The back plate is substantially larger than the front plate, thus 8.5 mm in diameter. The central hole is 3.0 mm. The plate thickness next to the hole is 0.8 mm and at the periphery 0.6 mm. There are 16 holes of 1.17 mm diameter. The holes are necessary to allow aqueous access to the overlying cornea for nutrition.(3) The combined surface area of the holes is about 18 square millimeters. Another smaller back plate is also available and is useful in small children. It has a diameter of 7.0 mm, with 8 holes of 1.3 mm diameter each. The medical grade PMMA is purchased from Spartech Townsend, Pleasant Hill, Iowa. The machining of blanks for the two components of the KPro is performed similar to the previously described method4, now using a computerized lathe (Hardinge CHNC).

The front part is further processed as follows: The flat back surface of the stem is polished using ALOX 721 polishing compound. The anterior surface is next machined to the required radius. Subsequently, the part is placed into a polishing machine, using a lap and the ALOX compound. The back plate is fully made in the Hardinge lathe, and only requires deburring, inspection, and crack testing.

Evaluation of Optics
The KPros are manufactured to match the refractive need of the individual patient and, therefore, a substantial inventory is required to rapidly supply a device of the desired dimensions. Thus, for the eye that is pseudophakic and, therefore, approximately emmetropic, and where the IOL is left in place at surgery, a single standard power is chosen for the manufacture (see below). For aphakic eyes of different axial lengths, however, devices with varying degrees of power are made to allow a match to the patient’s needs as closely as possible. Thus, the axial length of the individual aphakic patient is always requested from the surgeon to allow the choice of a KPro that theoretically matches the dioptric requirement of the eye to be operated.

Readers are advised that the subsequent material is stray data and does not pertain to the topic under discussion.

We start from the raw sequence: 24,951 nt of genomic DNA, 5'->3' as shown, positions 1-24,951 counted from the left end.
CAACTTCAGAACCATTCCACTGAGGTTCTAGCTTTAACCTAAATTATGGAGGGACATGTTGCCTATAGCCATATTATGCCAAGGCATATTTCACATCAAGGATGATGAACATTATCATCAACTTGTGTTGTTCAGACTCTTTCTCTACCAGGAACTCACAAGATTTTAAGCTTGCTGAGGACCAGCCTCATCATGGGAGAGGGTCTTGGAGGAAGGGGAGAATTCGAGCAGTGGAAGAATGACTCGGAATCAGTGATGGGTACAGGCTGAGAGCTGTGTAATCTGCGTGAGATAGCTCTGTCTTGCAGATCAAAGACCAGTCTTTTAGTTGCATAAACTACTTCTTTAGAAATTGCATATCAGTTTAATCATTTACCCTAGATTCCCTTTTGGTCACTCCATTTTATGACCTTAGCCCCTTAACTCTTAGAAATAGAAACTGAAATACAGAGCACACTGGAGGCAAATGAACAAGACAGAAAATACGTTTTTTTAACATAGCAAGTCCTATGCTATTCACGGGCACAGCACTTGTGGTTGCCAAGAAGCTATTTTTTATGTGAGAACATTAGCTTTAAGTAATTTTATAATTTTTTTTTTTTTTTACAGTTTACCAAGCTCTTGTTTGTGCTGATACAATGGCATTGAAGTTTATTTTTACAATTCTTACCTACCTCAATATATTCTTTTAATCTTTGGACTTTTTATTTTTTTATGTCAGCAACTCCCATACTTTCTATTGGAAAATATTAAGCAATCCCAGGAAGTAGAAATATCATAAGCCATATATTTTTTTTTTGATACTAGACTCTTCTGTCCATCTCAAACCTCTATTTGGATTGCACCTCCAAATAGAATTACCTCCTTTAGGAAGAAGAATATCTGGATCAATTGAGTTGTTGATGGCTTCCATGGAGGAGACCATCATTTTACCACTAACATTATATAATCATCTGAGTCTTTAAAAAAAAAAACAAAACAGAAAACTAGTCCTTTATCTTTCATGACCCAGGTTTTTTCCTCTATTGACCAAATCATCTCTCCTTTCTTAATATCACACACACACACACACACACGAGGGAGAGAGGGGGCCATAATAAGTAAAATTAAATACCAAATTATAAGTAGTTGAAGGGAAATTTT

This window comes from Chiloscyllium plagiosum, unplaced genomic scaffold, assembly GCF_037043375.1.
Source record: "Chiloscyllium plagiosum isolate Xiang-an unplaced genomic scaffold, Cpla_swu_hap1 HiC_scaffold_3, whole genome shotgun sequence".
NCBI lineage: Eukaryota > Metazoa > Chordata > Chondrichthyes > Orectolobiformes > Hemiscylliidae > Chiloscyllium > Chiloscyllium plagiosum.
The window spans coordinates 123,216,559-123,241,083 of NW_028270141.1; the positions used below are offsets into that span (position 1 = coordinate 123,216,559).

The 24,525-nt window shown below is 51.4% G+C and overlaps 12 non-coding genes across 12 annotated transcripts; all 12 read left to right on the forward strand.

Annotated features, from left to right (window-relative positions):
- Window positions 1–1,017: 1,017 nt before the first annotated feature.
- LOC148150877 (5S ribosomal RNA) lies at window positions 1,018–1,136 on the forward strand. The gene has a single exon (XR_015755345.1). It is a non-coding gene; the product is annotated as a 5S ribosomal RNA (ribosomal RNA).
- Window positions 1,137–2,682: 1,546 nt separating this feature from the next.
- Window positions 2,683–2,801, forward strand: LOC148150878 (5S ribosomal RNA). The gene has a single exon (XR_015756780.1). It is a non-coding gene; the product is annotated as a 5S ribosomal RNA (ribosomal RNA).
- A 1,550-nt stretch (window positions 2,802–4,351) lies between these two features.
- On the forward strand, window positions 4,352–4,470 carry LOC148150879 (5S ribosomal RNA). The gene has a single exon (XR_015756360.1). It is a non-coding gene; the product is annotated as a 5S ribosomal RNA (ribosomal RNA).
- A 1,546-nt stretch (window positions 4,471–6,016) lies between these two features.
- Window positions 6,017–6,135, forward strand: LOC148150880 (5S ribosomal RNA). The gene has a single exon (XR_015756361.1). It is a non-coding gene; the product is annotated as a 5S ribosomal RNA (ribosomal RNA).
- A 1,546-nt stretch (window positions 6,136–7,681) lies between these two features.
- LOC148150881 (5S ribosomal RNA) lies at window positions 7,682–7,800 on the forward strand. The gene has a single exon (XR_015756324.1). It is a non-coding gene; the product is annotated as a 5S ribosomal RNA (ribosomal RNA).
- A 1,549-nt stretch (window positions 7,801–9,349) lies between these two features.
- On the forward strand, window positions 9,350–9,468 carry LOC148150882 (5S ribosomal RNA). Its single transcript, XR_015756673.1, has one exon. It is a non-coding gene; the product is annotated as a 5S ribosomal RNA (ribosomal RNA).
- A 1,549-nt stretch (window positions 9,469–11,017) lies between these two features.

The optical power of every KPro is determined in the machine shop at the end of manufacturing by using a microscope base mounted on an optical bench.(4) The KPro is held in a diaphragm in front of the microscope and an illuminated Air Force bar chart is placed 10 feet away. The observer looks through the microscope at both KPro surfaces for quality evaluation. For measurement of focal length, the back surface of the KPro is first brought into focus. The microscope is then slid backwards until the details on the chart become clear. If the specified target on the chart can be seen sharply without distortions, the device is optically approved. Next, the distance between the two positions of the microscope, read on a millimeter scale, represents the back focal length (BFL) in air. These values normally run from 11 mm to 18 mm.

The conversion of the BFL in air to a recommended axial length value of the aphakic eye was originally calculated theoretically. However, the table had to be adjusted empirically based on past outcomes in terms of refraction and need for plus or minus correction. The present conversion table represents the best clinical fit. An inventory of the Boston KPro that can accommodate requests for patient eyes with axial lengths between 15 mm and 30 mm is sufficient. The power of the anterior curve of a KPro made for an eye with 23 mm axial length is approximately 60 diopters. For the emmetropic pseudophakic eye, a BFL in air of about 20 mm is recommended, and it varies little. The anterior surface power for the pseudophakic KPro is about 43-44 diopters.

In the operating room, the technique of assembling the threadless KPro into a corneal graft varies from that of the previous, threaded type only in the placement of the back plate. Whereas the plate was, in the past, rotated 2.5 revolutions onto the stem and locked with a small spanner wrench, the present arrangement allows the plate simply to be placed gently on the stem, followed by pushing the locking ring into the groove. In short, the steps for assembly presently are as follows: